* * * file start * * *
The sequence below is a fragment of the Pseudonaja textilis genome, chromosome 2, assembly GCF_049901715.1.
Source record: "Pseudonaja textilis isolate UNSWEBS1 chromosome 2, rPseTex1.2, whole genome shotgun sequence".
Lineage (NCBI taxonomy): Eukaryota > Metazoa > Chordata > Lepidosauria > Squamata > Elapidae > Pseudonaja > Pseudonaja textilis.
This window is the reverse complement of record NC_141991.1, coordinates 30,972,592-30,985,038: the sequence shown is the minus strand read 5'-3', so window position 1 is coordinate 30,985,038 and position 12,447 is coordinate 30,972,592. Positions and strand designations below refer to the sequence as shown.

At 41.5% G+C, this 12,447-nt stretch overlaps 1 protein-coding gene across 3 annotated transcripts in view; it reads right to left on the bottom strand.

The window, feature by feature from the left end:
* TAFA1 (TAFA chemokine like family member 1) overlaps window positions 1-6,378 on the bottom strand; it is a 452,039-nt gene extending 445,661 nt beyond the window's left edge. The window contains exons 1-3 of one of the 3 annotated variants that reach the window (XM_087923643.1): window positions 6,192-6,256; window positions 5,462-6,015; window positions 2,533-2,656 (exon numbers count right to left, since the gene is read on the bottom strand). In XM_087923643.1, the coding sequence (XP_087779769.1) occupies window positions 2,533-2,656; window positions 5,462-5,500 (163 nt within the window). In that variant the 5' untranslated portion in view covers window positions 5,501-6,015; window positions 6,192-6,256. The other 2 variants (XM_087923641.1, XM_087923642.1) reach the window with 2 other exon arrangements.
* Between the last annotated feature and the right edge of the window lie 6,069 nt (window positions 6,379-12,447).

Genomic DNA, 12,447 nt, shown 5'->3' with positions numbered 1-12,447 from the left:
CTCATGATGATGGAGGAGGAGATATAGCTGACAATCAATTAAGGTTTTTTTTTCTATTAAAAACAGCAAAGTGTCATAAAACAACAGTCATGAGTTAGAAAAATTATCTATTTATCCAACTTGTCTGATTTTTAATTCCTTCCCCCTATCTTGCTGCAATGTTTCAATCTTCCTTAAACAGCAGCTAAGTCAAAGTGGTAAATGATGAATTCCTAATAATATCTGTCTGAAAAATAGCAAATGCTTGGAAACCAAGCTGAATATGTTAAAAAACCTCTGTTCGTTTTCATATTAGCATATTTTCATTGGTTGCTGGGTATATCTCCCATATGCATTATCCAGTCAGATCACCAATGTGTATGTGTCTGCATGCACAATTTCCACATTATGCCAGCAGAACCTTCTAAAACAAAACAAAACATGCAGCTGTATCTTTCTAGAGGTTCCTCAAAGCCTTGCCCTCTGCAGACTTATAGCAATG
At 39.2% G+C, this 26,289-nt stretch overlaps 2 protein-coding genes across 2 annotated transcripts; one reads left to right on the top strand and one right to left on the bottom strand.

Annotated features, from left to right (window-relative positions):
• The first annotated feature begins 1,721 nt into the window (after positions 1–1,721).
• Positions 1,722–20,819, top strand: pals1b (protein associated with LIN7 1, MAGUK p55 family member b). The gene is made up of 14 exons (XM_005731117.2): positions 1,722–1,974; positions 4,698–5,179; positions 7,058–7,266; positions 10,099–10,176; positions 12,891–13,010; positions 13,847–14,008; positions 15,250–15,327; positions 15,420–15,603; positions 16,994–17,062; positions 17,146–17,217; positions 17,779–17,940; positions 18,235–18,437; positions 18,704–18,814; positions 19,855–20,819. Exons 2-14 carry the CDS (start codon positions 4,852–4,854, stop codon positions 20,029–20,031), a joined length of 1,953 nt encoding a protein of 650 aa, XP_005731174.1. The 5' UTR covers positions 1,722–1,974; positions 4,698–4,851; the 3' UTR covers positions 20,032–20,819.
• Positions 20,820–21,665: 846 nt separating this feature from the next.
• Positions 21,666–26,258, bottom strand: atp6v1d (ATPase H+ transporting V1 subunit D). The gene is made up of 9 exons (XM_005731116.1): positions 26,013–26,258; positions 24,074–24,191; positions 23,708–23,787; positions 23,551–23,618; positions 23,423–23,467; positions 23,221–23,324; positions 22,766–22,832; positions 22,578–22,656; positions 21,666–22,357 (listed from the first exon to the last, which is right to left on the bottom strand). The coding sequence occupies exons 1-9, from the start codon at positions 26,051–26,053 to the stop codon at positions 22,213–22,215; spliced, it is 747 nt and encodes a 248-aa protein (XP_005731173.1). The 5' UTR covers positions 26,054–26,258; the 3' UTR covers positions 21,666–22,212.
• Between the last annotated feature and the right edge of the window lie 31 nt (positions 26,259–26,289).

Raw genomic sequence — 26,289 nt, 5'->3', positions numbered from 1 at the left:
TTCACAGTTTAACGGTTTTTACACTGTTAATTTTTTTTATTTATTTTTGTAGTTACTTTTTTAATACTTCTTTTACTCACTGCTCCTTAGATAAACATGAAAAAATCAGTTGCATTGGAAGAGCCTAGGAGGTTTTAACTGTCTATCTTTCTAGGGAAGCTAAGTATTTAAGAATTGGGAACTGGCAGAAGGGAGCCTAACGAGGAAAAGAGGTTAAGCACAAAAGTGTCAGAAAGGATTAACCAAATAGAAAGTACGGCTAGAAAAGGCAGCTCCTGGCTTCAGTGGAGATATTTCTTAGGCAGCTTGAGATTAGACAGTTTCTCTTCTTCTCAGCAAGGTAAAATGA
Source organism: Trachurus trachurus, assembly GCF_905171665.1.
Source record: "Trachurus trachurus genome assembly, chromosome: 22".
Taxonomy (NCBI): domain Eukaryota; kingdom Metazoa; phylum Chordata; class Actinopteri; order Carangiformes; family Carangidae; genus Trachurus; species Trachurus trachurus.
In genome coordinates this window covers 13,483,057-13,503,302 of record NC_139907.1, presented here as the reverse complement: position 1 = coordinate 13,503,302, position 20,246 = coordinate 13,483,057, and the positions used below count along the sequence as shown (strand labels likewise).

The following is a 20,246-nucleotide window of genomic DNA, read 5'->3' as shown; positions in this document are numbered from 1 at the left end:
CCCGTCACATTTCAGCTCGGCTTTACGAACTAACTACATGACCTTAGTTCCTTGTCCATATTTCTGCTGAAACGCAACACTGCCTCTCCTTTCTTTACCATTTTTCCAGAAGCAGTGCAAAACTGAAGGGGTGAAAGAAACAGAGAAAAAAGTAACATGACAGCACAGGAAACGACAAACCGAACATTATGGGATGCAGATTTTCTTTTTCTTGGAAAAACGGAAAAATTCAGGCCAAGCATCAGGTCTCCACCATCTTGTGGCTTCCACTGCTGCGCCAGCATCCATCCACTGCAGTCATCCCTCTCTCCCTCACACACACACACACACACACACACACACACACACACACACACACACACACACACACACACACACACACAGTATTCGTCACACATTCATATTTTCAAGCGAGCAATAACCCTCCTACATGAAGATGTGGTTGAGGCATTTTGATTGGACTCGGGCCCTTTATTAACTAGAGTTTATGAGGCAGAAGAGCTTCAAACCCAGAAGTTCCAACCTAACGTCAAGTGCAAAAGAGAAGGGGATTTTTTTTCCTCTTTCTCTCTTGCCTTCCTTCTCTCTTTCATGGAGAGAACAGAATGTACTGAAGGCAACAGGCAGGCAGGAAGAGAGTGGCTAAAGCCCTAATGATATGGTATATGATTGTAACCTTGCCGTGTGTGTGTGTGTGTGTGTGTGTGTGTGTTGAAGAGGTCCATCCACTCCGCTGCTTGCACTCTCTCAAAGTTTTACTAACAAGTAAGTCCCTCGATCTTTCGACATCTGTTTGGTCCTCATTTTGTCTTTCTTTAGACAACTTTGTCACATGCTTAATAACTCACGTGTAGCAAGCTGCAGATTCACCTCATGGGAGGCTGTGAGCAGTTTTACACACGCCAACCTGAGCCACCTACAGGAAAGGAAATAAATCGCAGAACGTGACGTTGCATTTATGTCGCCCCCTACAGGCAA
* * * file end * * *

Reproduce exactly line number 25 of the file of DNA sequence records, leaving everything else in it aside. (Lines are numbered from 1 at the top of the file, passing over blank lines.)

CCCGTCACATTTCAGCTCGGCTTTACGAACTAACTACATGACCTTAGTTCCTTGTCCATATTTCTGCTGAAACGCAACACTGCCTCTCCTTTCTTTACCATTTTTCCAGAAGCAGTGCAAAACTGAAGGGGTGAAAGAAACAGAGAAAAAAGTAACATGACAGCACAGGAAACGACAAACCGAACATTATGGGATGCAGATTTTCTTTTTCTTGGAAAAACGGAAAAATTCAGGCCAAGCATCAGGTCTCCACCATCTTGTGGCTTCCACTGCTGCGCCAGCATCCATCCACTGCAGTCATCCCTCTCTCCCTCACACACACACACACACACACACACACACACACACACACACACACACACACACACACACACACACACACAGTATTCGTCACACATTCATATTTTCAAGCGAGCAATAACCCTCCTACATGAAGATGTGGTTGAGGCATTTTGATTGGACTCGGGCCCTTTATTAACTAGAGTTTATGAGGCAGAAGAGCTTCAAACCCAGAAGTTCCAACCTAACGTCAAGTGCAAAAGAGAAGGGGATTTTTTTTCCTCTTTCTCTCTTGCCTTCCTTCTCTCTTTCATGGAGAGAACAGAATGTACTGAAGGCAACAGGCAGGCAGGAAGAGAGTGGCTAAAGCCCTAATGATATGGTATATGATTGTAACCTTGCCGTGTGTGTGTGTGTGTGTGTGTGTGTGTGTTGAAGAGGTCCATCCACTCCGCTGCTTGCACTCTCTCAAAGTTTTACTAACAAGTAAGTCCCTCGATCTTTCGACATCTGTTTGGTCCTCATTTTGTCTTTCTTTAGACAACTTTGTCACATGCTTAATAACTCACGTGTAGCAAGCTGCAGATTCACCTCATGGGAGGCTGTGAGCAGTTTTACACACGCCAACCTGAGCCACCTACAGGAAAGGAAATAAATCGCAGAACGTGACGTTGCATTTATGTCGCCCCCTACAGGCAA